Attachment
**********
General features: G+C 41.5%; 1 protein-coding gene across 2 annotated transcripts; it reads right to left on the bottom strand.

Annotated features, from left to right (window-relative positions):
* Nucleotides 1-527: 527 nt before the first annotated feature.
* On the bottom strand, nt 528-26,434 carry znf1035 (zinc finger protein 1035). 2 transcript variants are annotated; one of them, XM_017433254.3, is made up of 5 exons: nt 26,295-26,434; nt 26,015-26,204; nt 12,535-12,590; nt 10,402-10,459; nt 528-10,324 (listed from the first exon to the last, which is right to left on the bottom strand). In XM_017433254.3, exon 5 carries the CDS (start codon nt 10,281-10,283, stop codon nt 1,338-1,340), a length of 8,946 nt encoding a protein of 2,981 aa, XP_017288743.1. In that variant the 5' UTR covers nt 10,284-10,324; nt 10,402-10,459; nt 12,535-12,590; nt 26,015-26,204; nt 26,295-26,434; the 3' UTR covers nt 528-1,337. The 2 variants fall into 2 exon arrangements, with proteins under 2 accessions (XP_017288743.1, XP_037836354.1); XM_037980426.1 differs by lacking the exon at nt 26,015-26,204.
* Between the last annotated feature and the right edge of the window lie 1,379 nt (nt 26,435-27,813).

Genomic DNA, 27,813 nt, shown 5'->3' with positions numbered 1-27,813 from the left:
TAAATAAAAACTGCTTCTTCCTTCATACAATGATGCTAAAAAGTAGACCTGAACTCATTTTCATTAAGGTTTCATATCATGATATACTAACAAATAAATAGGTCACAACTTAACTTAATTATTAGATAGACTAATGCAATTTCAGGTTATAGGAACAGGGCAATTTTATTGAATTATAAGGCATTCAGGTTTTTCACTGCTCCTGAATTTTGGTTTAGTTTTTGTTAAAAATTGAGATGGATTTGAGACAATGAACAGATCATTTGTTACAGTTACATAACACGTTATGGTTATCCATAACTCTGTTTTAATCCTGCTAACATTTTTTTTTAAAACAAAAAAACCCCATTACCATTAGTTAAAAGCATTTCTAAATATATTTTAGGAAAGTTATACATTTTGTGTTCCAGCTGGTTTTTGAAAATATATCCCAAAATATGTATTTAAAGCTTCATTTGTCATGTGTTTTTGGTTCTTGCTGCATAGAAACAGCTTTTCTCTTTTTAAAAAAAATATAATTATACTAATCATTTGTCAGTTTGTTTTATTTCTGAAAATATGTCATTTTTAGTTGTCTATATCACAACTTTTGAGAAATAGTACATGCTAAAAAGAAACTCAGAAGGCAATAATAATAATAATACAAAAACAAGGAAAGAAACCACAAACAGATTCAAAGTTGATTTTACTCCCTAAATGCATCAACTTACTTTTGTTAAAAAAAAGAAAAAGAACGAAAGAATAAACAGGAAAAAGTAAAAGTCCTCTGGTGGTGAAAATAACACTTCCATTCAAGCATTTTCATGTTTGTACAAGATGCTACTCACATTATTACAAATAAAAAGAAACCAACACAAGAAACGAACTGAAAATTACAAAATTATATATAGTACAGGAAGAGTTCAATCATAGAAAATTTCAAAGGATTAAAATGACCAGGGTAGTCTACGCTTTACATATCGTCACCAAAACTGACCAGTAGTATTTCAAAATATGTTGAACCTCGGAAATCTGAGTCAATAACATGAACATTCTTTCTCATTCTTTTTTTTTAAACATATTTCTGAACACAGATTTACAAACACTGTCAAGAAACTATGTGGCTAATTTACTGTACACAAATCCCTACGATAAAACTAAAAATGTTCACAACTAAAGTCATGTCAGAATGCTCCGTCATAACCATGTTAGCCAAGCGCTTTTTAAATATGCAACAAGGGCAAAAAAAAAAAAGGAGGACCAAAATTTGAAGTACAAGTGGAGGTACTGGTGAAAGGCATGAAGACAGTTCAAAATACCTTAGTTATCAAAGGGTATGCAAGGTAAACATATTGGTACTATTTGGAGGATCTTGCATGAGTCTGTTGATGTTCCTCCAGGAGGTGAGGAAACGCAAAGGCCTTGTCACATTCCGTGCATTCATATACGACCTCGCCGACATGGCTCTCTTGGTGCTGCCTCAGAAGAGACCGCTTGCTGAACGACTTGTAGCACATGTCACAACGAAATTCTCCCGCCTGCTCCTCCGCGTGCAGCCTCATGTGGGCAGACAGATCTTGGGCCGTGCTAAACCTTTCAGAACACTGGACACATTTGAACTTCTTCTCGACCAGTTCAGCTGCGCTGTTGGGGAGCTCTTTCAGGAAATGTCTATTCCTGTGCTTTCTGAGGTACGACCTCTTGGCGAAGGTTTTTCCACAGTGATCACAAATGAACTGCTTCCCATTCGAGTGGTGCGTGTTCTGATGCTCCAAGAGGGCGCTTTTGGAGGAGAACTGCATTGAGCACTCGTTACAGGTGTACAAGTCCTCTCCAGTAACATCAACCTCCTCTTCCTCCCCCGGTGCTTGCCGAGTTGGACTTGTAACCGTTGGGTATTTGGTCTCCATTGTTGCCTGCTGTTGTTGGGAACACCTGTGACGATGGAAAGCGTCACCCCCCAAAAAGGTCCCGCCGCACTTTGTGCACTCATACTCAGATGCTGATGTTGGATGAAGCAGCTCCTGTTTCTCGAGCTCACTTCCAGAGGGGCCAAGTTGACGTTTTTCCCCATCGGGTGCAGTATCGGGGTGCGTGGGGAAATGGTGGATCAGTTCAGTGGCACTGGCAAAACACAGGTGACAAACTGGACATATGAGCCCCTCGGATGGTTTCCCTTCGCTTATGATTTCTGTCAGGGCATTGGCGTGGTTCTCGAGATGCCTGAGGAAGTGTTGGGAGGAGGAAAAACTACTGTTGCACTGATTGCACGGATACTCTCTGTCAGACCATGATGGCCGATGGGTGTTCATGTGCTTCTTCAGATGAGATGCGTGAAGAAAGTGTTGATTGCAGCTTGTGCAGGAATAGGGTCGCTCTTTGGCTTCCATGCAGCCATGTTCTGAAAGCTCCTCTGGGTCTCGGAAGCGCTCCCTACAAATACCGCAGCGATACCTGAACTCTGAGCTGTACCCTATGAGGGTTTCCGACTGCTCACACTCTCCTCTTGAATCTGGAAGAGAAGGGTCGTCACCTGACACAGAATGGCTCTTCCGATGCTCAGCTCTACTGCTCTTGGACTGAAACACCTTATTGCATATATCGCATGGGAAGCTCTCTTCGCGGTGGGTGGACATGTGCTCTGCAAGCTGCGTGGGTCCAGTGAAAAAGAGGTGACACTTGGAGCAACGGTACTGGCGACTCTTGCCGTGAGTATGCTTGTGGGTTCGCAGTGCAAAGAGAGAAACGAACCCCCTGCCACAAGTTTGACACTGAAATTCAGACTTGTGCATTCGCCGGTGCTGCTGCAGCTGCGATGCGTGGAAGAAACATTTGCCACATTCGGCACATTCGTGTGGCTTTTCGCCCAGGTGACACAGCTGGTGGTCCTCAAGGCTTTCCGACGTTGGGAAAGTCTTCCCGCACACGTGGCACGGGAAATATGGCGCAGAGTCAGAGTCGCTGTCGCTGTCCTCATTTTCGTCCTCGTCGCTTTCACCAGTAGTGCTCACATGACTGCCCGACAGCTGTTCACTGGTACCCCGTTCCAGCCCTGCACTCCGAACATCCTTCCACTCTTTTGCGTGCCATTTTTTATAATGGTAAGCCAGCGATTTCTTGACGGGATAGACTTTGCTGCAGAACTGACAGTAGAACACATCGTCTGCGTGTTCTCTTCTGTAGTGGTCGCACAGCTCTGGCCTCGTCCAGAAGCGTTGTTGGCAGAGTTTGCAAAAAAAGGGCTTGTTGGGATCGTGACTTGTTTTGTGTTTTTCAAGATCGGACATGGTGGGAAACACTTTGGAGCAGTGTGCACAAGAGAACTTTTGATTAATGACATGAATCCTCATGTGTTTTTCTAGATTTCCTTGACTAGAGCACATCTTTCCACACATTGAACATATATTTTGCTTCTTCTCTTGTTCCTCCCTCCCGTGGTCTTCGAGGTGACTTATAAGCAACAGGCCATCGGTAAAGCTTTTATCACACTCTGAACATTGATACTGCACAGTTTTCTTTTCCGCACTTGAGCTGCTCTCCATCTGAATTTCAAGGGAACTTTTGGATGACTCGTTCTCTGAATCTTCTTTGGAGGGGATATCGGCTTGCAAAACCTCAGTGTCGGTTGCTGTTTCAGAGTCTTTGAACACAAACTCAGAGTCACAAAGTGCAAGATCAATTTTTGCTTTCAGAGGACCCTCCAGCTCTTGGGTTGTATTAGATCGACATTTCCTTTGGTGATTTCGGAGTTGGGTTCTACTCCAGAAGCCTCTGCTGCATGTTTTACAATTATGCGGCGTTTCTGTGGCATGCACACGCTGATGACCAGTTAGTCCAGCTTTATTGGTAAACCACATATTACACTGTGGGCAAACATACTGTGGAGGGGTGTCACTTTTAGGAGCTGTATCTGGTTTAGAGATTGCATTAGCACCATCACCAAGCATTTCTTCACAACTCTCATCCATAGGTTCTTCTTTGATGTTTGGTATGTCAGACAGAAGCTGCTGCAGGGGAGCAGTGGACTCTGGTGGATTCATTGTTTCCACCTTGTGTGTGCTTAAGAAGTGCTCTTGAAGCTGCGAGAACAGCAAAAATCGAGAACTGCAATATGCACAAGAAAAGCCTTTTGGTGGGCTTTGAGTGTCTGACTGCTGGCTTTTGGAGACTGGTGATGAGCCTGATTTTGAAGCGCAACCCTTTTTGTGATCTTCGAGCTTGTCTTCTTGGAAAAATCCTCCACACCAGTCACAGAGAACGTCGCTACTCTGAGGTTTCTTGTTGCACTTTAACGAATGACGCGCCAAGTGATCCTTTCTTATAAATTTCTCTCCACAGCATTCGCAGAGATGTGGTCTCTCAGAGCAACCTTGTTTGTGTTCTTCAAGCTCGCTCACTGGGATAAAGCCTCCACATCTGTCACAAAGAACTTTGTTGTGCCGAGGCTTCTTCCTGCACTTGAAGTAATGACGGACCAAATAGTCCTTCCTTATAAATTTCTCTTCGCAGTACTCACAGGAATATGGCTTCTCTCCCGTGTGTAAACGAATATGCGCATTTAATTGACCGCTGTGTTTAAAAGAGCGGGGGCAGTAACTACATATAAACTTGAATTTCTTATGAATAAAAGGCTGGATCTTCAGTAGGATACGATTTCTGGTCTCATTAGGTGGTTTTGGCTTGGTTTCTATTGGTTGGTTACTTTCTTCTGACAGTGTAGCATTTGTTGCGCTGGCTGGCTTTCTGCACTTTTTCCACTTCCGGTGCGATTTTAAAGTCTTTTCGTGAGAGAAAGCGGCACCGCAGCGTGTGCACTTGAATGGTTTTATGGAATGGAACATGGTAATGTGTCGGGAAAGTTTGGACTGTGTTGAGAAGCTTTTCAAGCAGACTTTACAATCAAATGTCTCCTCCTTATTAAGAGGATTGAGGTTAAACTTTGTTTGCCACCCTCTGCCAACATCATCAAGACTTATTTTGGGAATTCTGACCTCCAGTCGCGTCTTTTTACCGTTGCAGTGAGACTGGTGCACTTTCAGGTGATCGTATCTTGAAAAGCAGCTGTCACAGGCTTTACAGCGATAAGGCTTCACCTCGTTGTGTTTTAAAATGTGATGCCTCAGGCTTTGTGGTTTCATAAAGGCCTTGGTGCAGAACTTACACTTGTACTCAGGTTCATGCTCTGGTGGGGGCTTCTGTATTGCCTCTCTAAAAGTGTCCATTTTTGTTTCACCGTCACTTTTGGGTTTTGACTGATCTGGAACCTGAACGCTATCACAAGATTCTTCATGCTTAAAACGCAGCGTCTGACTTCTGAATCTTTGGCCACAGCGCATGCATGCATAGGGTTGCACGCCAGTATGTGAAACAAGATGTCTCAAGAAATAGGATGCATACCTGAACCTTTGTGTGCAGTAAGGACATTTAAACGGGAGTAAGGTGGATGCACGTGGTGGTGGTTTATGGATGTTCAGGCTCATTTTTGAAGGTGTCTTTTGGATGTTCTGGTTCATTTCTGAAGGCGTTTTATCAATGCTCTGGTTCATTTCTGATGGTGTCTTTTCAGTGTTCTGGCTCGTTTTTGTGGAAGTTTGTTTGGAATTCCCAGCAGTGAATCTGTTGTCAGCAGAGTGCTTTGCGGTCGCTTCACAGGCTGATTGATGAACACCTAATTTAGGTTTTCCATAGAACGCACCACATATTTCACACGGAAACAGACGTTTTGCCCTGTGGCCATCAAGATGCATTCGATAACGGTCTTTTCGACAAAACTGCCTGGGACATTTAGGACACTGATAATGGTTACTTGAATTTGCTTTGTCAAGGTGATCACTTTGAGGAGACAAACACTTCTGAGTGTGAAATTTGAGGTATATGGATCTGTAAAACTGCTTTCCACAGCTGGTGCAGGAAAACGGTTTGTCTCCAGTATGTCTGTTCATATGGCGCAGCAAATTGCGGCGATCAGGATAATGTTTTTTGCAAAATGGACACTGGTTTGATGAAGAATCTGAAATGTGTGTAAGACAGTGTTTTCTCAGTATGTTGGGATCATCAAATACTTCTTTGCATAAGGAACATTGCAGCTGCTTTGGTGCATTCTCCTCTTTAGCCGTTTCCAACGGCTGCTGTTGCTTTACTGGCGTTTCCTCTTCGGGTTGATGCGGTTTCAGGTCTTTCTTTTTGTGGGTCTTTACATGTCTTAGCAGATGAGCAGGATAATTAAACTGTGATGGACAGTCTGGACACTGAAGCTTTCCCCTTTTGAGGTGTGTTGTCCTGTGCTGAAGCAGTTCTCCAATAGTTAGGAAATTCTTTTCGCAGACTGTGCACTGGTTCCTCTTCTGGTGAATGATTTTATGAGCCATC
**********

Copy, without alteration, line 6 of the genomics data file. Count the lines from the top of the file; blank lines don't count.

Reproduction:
Genomic DNA, 27,813 nt, shown 5'->3' with positions numbered 1-27,813 from the left: